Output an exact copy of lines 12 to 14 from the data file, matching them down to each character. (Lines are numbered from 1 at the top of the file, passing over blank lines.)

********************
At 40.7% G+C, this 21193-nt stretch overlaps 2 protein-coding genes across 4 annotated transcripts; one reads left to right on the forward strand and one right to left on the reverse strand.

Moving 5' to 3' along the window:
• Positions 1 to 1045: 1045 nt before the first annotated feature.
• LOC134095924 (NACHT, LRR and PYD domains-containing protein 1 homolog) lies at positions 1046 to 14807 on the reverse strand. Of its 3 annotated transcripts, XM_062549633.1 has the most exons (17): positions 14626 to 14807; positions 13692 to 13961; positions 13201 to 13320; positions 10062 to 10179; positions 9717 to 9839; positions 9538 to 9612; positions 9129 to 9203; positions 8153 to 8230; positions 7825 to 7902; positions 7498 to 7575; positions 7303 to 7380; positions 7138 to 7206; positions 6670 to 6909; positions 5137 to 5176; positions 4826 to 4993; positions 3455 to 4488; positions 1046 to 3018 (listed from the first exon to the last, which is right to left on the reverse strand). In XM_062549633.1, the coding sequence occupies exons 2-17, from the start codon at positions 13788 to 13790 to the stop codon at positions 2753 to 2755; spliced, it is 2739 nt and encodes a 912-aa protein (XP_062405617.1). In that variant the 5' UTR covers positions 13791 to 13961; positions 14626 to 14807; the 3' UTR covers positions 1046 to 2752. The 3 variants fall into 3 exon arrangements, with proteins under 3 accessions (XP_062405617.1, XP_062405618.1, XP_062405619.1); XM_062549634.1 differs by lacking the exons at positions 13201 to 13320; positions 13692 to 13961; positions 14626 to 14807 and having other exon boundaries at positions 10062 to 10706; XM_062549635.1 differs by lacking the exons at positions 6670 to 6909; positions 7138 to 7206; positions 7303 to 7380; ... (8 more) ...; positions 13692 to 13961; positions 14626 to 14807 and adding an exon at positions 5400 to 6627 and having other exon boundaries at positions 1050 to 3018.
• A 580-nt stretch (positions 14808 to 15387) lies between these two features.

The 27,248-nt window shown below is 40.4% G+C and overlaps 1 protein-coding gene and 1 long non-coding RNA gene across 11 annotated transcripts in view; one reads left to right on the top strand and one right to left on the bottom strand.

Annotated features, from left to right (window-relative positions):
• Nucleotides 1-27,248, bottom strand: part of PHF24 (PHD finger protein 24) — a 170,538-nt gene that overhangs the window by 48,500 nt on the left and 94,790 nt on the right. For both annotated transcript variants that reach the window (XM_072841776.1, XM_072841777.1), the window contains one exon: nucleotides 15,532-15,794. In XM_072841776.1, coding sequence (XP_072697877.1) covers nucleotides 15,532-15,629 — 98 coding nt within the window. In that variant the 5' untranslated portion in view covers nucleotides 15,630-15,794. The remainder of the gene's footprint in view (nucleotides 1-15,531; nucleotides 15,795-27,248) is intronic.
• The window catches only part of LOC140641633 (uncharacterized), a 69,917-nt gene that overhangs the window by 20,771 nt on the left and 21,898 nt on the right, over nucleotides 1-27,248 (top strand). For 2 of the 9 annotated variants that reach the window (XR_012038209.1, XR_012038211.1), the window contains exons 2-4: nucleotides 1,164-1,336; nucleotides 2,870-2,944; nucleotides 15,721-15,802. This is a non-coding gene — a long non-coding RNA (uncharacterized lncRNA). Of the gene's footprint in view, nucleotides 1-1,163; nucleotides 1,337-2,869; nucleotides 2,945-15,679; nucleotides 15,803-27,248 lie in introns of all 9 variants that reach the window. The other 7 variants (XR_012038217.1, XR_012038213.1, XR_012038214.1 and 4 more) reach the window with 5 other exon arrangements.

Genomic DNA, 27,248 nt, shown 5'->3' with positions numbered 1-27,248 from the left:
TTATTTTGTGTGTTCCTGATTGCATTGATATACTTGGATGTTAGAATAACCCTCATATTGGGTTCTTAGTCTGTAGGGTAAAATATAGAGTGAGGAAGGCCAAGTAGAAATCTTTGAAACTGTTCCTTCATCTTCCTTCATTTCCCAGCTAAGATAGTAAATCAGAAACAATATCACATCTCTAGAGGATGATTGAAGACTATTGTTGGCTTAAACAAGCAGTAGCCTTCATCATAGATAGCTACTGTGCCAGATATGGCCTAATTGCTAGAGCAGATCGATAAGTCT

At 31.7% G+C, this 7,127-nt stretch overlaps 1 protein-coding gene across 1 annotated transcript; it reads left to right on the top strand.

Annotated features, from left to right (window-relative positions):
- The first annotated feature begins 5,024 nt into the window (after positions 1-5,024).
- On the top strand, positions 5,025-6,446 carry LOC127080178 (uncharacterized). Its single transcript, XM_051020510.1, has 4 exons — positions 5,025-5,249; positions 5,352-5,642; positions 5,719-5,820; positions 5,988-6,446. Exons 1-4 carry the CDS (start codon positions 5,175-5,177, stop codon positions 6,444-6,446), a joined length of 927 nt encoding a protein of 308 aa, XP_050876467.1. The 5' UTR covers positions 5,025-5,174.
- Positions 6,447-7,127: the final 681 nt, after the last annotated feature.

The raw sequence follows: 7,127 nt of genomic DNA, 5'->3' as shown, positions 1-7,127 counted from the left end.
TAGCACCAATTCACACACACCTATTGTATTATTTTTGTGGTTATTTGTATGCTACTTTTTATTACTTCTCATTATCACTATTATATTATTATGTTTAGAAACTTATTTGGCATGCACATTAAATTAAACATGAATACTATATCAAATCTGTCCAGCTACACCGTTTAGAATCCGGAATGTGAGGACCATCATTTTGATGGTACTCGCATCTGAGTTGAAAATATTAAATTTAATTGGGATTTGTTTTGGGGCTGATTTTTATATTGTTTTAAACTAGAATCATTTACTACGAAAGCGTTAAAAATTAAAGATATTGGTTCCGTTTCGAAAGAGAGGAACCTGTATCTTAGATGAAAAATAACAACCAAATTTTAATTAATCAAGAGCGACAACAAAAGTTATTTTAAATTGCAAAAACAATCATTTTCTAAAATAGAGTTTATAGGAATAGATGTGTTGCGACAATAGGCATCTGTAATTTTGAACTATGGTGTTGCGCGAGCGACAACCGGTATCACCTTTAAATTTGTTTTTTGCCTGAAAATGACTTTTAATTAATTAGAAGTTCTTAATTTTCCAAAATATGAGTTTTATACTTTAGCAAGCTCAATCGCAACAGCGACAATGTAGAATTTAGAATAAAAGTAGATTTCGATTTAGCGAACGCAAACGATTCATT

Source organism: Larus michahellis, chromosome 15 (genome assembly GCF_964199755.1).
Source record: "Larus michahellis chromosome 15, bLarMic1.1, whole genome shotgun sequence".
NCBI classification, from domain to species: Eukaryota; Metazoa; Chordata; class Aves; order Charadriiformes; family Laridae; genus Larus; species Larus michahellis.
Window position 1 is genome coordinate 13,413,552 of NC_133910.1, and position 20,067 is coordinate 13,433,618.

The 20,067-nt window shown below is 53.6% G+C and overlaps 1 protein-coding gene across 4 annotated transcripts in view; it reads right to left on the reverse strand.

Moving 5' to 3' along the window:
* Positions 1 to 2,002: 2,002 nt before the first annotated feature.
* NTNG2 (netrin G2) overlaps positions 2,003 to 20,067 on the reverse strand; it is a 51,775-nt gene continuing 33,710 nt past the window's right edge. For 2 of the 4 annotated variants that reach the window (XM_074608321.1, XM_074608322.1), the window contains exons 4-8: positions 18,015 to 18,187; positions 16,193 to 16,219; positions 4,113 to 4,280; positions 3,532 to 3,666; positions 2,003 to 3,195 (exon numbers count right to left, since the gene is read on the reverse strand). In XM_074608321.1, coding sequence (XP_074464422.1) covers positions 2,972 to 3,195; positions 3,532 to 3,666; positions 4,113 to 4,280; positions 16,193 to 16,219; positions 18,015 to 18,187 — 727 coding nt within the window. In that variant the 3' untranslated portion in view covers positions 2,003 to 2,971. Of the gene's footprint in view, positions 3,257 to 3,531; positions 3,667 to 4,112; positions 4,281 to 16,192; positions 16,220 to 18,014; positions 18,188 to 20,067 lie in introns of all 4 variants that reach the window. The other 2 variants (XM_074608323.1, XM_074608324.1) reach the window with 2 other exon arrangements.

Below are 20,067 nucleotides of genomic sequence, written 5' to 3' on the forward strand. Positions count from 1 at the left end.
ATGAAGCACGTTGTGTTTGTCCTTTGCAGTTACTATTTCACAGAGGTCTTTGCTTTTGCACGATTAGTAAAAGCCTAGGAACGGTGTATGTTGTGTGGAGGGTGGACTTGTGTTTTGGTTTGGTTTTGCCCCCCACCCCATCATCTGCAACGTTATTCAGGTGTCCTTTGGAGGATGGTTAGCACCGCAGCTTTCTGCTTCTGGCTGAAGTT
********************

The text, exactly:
At 31.7% G+C, this 7,127-nt stretch overlaps 1 protein-coding gene across 1 annotated transcript; it reads left to right on the top strand.

Annotated features, from left to right (window-relative positions):
- The first annotated feature begins 5,024 nt into the window (after positions 1-5,024).